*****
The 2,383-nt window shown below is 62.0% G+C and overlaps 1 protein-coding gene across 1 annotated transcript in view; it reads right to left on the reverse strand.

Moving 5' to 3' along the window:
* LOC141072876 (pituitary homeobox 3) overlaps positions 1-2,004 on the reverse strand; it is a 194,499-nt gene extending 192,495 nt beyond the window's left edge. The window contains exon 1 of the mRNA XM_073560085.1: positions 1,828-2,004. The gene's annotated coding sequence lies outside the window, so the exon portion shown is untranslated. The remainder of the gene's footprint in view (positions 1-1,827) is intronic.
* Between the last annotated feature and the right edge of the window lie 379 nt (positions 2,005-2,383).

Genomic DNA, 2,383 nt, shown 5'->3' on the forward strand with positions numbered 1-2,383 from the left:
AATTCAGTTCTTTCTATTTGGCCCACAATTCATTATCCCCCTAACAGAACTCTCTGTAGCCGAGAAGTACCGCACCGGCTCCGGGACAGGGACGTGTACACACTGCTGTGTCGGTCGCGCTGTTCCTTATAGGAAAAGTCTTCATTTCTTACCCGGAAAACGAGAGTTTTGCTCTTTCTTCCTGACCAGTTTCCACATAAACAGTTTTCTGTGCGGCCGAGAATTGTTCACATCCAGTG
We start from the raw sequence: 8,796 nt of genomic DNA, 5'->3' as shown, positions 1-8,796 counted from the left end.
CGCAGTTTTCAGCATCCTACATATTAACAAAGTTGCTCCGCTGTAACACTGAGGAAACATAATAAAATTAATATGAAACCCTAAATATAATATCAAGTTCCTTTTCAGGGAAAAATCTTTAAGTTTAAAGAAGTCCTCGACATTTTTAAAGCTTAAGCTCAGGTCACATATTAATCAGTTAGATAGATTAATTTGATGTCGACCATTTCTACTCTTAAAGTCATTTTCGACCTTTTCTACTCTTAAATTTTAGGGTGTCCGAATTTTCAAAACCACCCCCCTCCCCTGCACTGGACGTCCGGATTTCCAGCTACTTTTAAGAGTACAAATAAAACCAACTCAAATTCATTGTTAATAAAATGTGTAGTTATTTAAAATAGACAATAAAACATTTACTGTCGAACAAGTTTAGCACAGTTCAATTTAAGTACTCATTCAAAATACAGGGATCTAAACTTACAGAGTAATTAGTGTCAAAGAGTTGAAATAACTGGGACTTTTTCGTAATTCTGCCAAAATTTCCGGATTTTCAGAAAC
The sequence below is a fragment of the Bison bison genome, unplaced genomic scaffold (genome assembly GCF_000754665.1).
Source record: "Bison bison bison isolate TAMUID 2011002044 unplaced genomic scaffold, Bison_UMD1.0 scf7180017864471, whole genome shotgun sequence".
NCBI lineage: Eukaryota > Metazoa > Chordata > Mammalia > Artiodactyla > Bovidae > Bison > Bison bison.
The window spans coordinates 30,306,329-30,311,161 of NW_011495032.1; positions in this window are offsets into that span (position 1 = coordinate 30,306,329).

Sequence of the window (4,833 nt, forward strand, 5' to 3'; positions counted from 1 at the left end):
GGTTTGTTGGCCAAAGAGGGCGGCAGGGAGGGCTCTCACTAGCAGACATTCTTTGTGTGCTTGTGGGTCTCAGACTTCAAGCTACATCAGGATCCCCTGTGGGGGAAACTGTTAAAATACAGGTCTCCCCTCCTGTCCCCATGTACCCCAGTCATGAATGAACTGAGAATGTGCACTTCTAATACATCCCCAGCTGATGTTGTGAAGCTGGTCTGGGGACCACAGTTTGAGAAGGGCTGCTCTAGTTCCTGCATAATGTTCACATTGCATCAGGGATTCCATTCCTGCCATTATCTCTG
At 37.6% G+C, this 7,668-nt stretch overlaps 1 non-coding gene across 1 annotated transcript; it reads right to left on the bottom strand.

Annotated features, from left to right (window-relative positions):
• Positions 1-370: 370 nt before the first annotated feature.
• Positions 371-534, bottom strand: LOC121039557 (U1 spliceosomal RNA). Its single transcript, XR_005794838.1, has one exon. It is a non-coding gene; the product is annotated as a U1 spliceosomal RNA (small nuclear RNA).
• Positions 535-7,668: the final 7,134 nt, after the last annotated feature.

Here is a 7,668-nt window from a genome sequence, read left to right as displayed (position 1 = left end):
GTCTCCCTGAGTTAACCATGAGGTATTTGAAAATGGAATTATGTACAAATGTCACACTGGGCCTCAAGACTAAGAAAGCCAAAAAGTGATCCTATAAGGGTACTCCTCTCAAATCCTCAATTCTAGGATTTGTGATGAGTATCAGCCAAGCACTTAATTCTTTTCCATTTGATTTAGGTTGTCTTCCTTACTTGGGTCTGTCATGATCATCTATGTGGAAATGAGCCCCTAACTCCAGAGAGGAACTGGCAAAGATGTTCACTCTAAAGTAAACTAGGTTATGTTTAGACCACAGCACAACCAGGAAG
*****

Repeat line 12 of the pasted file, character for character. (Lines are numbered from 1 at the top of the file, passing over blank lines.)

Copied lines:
The window spans coordinates 30,306,329-30,311,161 of NW_011495032.1; positions in this window are offsets into that span (position 1 = coordinate 30,306,329).